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Posted on Monday, July 24 - 2006

The Four Elements

Copyright Selena Fox - Circle Sanctuary Website

Honoring the directions of the Sacred Circle is a widespread spiritual practice in ancient and contemporary Nature wisdom traditions. For many practitioners, honoring the directions is an essential component of all rituals. It is a way to create and to connect with sacred space. It also is a way of communing with Nature. Furthermore, it can be a way of mapping consciousness and viewing life.The Sacred Circle with its directions is called by some, the "Magic Circle," and by others, the "Medicine Wheel." Some traditions emphasize the four compass directions of the Circle. Others work with the four compass points plus a central point representing unity.Some also include two additionaldirections in the center, up and down, to create a Sacred Sphere as well as the Sacred Circle.

Qualities, images, colors, and other symbolic associations with the directions vary from path to path, but the idea of Sacred Circle as a place of balancing, healing, and wholeness extends across traditions.
I work with seven directions in my personal spiritual practice, in doing healing and counseling, and in guiding group rituals at Circle Sanctuary and elsewhere. The seven directions are an integral part of my Pagan worldview and provide a framework for understanding and for action. My correspondences of the compass directions and central point with the five Elements of Nature have developed from my work with Wiccan spirituality and contemporary psychology over the past twenty years. My use of the up and down directions emerged from my studiesof multicultural Shamanism and my practice of spiritual environmentalism. While the map of consiousness with its seven directions and Sacred Sphere form works well for me and for others, it is important to note that it is but one of many maps within Paganism today. Traditions vary not only in the number of directions honored, but the correspondences associated with each direction and the order in which the directions are worked with in ritual. It is important that practitioners chart their own maps according to their own traditions, preferences, and experiences. The map I use and present here has evolved over time and continues to evolve. Feel free to adapt it for your own needs. This map provides a framework for attunement with Nature in Her many forms. The Elements are at the compass points and other sacred lifeforms are on thecentral axis. This map......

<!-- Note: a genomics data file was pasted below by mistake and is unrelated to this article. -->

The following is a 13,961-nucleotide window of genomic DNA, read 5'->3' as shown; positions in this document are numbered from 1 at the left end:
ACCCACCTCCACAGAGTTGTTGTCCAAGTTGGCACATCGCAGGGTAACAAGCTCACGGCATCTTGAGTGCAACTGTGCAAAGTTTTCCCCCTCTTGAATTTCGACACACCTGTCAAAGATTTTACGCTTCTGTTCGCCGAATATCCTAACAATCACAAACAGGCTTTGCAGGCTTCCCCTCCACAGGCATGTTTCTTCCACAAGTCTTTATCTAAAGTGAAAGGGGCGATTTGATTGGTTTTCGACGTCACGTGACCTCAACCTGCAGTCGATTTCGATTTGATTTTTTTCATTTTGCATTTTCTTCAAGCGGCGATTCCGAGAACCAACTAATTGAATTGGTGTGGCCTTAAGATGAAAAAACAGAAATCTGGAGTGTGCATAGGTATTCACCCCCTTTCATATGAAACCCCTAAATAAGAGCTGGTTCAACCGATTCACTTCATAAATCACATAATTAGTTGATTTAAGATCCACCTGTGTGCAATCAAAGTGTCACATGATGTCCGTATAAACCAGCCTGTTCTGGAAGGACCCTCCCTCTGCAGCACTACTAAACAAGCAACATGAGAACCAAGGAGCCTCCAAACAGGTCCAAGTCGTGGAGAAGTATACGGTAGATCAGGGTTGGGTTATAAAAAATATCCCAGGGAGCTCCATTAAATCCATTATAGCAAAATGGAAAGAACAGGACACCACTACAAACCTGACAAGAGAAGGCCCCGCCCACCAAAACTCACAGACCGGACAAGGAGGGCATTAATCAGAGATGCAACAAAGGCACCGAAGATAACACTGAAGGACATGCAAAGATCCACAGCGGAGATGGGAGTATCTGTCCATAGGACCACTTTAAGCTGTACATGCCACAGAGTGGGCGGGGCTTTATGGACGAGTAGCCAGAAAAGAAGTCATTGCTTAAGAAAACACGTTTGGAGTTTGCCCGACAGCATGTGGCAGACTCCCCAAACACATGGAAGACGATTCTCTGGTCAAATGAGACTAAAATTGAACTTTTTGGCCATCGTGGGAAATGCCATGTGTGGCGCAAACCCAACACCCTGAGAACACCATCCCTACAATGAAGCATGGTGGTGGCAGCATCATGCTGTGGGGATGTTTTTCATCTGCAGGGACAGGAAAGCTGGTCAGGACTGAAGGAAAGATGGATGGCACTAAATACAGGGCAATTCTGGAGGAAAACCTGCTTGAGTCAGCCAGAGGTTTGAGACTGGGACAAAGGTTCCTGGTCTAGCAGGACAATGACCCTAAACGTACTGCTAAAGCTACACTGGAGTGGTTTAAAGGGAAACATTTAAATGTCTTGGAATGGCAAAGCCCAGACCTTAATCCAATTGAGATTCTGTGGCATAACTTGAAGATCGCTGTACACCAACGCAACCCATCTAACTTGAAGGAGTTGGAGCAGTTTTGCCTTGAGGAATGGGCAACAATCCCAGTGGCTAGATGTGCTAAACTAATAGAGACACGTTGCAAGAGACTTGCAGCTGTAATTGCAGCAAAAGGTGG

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Posted on Friday, July 14 - 2006

The Pagan Sabbats

Copyright Widdershins

This festival has two aspects. First, it is one of the Celtic fire festivals, honoring the Celtic culture-bringer Lugh (Lleu to the Welsh, Lugus to the Gauls). In Ireland, races and games were held in his name and that of his mother, Tailtiu (these may have been funeral games).Second, the holiday is the Saxon Feast of Bread, at which the first of the grain harvest is consumed in ritual loaves. These aspects are not too dissimilar, as the shamanic death and transformation of Lleu can be compared to that of the Barley God, known from the folksong "John Barleycorn."Lammas celebrates the first of three harvest celebrations in the Craft. It marks thebeginning of autumn, the start of the harvest cycle, and relies on the early crops of ripening grain and any fruits and vegetables ready to be harvested.